Bones are tough! They protect our bodies from injury and help us move around. But sometimes we get injured and need to heal faster.
Bone healing is a complex process involving many factors. We’ve known for years that calcium helps bone growth, but new research shows that vitamin D also plays a role. In fact, vitamin D deficiency may cause osteoporosis.
I’m going to share with you 7 simple tips to strengthen bones, speed up bone healing and prevent future injuries. These tips will help you recover from minor injuries quickly and prevent serious ones.
Tips For Making Bones Stronger
1. Eat Lots of Vegetables
Eating lots of vegetables helps build strong bones. Vegetable consumption reduces the risks of osteoporosis later in life.
A recent study found that people who eat lots of vegetables are less likely to experience osteoporotic fractures. This is because vegetable intake provides nutrients like calcium, vitamin D, magnesium, zinc, iron, folate, potassium, fiber, antioxidants, and phytochemicals. These nutrients help protect against bone loss and reduce the risk of osteoporosis.
Vegetables also contain bioavailable silicon, which helps prevent bone loss. Silicon is one of the minerals most commonly lacking in our diets. In fact, it is the third most common mineral deficiency worldwide.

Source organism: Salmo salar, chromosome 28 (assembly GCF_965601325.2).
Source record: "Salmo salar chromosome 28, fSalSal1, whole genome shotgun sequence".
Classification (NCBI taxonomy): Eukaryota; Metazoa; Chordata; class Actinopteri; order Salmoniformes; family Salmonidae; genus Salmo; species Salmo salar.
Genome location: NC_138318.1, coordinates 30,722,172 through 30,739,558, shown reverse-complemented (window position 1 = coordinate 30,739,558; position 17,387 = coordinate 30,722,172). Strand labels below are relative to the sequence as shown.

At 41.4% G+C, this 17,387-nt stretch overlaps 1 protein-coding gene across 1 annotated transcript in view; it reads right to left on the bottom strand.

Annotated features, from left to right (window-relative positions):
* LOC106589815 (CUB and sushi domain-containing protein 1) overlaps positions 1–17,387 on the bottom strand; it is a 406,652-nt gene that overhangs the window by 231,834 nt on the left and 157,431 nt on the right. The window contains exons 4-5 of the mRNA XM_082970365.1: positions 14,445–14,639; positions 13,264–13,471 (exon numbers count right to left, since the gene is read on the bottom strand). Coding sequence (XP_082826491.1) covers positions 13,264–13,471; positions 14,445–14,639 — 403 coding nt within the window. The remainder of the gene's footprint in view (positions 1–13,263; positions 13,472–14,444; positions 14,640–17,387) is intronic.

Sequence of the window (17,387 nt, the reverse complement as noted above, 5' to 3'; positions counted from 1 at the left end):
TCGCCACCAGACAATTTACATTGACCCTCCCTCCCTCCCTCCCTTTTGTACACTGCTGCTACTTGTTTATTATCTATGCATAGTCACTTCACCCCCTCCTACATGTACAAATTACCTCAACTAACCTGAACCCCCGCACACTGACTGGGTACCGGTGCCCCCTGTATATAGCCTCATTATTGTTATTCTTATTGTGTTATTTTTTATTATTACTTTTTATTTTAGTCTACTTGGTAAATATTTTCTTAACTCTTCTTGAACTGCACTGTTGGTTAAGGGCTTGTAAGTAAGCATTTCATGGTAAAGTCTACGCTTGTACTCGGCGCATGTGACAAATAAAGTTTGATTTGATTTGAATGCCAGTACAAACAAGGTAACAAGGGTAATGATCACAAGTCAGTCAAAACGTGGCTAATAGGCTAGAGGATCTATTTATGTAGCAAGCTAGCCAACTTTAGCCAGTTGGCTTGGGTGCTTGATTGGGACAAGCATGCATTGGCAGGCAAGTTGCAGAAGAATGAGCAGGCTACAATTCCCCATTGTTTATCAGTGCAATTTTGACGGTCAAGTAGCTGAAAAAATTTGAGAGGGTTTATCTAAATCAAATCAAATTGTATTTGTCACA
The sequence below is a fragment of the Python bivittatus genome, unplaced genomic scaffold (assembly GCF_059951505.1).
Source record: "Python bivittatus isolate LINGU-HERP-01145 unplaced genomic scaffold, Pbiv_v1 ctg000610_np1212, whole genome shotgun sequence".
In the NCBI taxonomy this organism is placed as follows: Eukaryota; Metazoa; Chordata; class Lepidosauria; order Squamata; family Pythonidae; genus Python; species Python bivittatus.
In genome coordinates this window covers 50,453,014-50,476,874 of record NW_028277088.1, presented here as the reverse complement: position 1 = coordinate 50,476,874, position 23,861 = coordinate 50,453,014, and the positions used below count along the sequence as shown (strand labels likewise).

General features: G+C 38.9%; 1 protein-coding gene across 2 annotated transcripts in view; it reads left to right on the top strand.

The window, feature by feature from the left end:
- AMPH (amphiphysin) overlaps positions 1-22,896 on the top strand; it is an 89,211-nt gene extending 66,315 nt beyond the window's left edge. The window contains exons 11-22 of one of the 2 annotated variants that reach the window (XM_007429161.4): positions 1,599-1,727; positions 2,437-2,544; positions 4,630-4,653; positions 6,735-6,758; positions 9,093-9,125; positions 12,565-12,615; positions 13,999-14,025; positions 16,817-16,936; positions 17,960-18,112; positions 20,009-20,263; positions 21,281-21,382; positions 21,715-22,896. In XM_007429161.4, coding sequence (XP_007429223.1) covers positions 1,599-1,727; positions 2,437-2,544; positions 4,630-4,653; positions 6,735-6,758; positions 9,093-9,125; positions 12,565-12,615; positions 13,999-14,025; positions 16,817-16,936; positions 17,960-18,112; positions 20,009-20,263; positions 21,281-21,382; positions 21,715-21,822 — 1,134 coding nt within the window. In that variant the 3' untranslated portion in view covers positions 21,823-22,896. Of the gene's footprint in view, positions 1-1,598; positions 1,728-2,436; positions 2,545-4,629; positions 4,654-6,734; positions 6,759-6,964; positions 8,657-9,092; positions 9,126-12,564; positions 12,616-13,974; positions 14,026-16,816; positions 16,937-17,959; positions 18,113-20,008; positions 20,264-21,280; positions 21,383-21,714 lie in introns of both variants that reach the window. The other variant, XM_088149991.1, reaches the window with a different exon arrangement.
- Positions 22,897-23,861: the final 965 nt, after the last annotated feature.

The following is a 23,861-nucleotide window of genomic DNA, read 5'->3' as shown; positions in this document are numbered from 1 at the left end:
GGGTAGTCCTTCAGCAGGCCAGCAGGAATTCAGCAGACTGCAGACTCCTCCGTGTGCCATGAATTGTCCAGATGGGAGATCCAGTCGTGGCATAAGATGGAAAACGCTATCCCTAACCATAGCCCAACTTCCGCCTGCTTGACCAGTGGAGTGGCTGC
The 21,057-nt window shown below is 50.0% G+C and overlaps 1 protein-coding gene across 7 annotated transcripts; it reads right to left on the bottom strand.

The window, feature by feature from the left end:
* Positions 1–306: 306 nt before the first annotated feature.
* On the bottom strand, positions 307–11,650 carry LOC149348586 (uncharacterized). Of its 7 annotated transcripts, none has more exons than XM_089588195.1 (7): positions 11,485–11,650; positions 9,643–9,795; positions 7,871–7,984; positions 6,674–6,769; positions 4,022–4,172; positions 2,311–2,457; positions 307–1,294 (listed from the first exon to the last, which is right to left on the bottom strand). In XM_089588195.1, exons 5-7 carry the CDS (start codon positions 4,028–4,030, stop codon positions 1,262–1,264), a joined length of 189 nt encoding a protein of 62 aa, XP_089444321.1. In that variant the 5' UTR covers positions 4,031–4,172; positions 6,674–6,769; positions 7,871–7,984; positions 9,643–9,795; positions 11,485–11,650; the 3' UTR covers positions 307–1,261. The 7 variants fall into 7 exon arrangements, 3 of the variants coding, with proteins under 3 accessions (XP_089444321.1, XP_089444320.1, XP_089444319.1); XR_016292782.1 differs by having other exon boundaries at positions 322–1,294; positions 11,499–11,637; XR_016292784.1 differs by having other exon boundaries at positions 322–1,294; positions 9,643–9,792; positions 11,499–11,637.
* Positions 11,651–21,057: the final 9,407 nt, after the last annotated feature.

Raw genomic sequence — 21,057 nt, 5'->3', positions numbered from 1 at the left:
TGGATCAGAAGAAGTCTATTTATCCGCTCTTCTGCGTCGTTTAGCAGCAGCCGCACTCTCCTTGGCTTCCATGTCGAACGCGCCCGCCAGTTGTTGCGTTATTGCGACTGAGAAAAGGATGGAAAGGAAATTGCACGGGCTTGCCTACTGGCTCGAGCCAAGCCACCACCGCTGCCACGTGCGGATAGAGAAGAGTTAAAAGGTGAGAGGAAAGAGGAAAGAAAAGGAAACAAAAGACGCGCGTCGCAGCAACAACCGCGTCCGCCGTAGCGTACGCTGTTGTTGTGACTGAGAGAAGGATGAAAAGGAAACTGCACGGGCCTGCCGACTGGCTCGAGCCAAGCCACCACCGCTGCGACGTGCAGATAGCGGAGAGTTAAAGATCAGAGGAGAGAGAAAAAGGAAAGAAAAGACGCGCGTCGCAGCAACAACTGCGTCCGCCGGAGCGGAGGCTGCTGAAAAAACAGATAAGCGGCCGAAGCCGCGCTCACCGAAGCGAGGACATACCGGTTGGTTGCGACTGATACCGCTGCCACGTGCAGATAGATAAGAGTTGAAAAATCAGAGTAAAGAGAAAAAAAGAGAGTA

2. Perform Strength Training and Weight-Bearing Exercises
Strength training and weight-bearing exercises are essential components of a healthy lifestyle. They help maintain muscle mass and bone density, which improves overall fitness and quality of life. Older adults (especially women) often experience decreased bone density due to age-related changes in hormones. These hormonal changes cause osteoporosis, which leads to weak bones and an increased risk of fractures.
Bone mineral density (BMD), which is measured in grams per square centimeter (g/cm²), decreases naturally with age. However, regular resistance training and weight-bearing activities increase BMD. A study published in 2017 found that bone density increased by 2% in the hip area and 3% in the spine among participants who performed weight-bearing and strength training exercises three times per week for 12 months. In contrast, BMD did not change in participants who performed stretching and toning exercises.
Weight-bearing and strength training activities include walking, jogging, running, biking, swimming, dancing, yoga, Pilates, tai chi, and weightlifting. For example, you could walk briskly for 30 minutes every day, lift weights twice a week, do yoga once a week, and play tennis once a month. You can find many examples of strength training and weight-bearing workouts online.
The American College of Sports Medicine recommends that older adults perform resistance training and weight-based activities at least three days each week. If you are interested in learning more about how to incorporate strength training into your daily routine, check out our article on the best strength training exercises for seniors.
3. Consume Enough Protein
Eating an extra 30 grams of protein each day could increase bone density up to 10% over three months. This is according to research published in the journal Osteoporosis International.
A study conducted at the University of California, San Francisco found that people who ate 3.5 times more protein had greater bone mineral density compared to those eating less. Researchers believe that consuming adequate amounts of protein promotes healthy bones because it provides amino acids needed for building and maintaining strong bones.